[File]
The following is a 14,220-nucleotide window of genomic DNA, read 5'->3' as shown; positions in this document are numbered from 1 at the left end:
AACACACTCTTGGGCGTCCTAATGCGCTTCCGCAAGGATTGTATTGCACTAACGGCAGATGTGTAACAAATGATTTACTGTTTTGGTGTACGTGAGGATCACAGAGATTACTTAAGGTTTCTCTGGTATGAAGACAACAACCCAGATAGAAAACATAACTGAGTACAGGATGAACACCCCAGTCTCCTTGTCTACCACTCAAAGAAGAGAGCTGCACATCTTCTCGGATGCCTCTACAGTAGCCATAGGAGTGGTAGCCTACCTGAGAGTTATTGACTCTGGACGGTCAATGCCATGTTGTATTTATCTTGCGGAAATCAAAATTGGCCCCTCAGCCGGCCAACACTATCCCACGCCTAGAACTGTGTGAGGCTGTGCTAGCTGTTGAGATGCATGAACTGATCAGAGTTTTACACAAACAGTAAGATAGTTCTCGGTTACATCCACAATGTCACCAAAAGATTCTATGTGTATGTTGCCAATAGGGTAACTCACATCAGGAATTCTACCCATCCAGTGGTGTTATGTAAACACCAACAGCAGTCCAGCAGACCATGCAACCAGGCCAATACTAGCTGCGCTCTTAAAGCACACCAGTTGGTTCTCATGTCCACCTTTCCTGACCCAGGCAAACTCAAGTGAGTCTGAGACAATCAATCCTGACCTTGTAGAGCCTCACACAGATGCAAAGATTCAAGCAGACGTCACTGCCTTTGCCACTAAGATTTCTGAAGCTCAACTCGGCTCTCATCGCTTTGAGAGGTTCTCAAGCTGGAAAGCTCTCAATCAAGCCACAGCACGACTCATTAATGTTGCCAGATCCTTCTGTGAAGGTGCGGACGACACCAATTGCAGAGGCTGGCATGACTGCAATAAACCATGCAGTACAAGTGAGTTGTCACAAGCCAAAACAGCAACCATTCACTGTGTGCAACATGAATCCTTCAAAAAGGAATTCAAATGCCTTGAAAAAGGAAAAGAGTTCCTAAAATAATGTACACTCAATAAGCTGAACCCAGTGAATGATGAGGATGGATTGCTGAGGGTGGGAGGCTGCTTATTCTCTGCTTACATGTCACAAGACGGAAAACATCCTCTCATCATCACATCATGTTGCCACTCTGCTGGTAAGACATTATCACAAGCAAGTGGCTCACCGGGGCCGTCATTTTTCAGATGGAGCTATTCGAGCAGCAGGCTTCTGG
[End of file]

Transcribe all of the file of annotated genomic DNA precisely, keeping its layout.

The following is a 14,220-nucleotide window of genomic DNA, read 5'->3' as shown; positions in this document are numbered from 1 at the left end:
AACACACTCTTGGGCGTCCTAATGCGCTTCCGCAAGGATTGTATTGCACTAACGGCAGATGTGTAACAAATGATTTACTGTTTTGGTGTACGTGAGGATCACAGAGATTACTTAAGGTTTCTCTGGTATGAAGACAACAACCCAGATAGAAAACATAACTGAGTACAGGATGAACACCCCAGTCTCCTTGTCTACCACTCAAAGAAGAGAGCTGCACATCTTCTCGGATGCCTCTACAGTAGCCATAGGAGTGGTAGCCTACCTGAGAGTTATTGACTCTGGACGGTCAATGCCATGTTGTATTTATCTTGCGGAAATCAAAATTGGCCCCTCAGCCGGCCAACACTATCCCACGCCTAGAACTGTGTGAGGCTGTGCTAGCTGTTGAGATGCATGAACTGATCAGAGTTTTACACAAACAGTAAGATAGTTCTCGGTTACATCCACAATGTCACCAAAAGATTCTATGTGTATGTTGCCAATAGGGTAACTCACATCAGGAATTCTACCCATCCAGTGGTGTTATGTAAACACCAACAGCAGTCCAGCAGACCATGCAACCAGGCCAATACTAGCTGCGCTCTTAAAGCACACCAGTTGGTTCTCATGTCCACCTTTCCTGACCCAGGCAAACTCAAGTGAGTCTGAGACAATCAATCCTGACCTTGTAGAGCCTCACACAGATGCAAAGATTCAAGCAGACGTCACTGCCTTTGCCACTAAGATTTCTGAAGCTCAACTCGGCTCTCATCGCTTTGAGAGGTTCTCAAGCTGGAAAGCTCTCAATCAAGCCACAGCACGACTCATTAATGTTGCCAGATCCTTCTGTGAAGGTGCGGACGACACCAATTGCAGAGGCTGGCATGACTGCAATAAACCATGCAGTACAAGTGAGTTGTCACAAGCCAAAACAGCAACCATTCACTGTGTGCAACATGAATCCTTCAAAAAGGAATTCAAATGCCTTGAAAAAGGAAAAGAGTTCCTAAAATAATGTACACTCAATAAGCTGAACCCAGTGAATGATGAGGATGGATTGCTGAGGGTGGGAGGCTGCTTATTCTCTGCTTACATGTCACAAGACGGAAAACATCCTCTCATCATCACATCATGTTGCCACTCTGCTGGTAAGACATTATCACAAGCAAGTGGCTCACCGGGGCCGTCATTTTTCAGATGGAGCTATTCGAGCAGCAGGCTTCTGG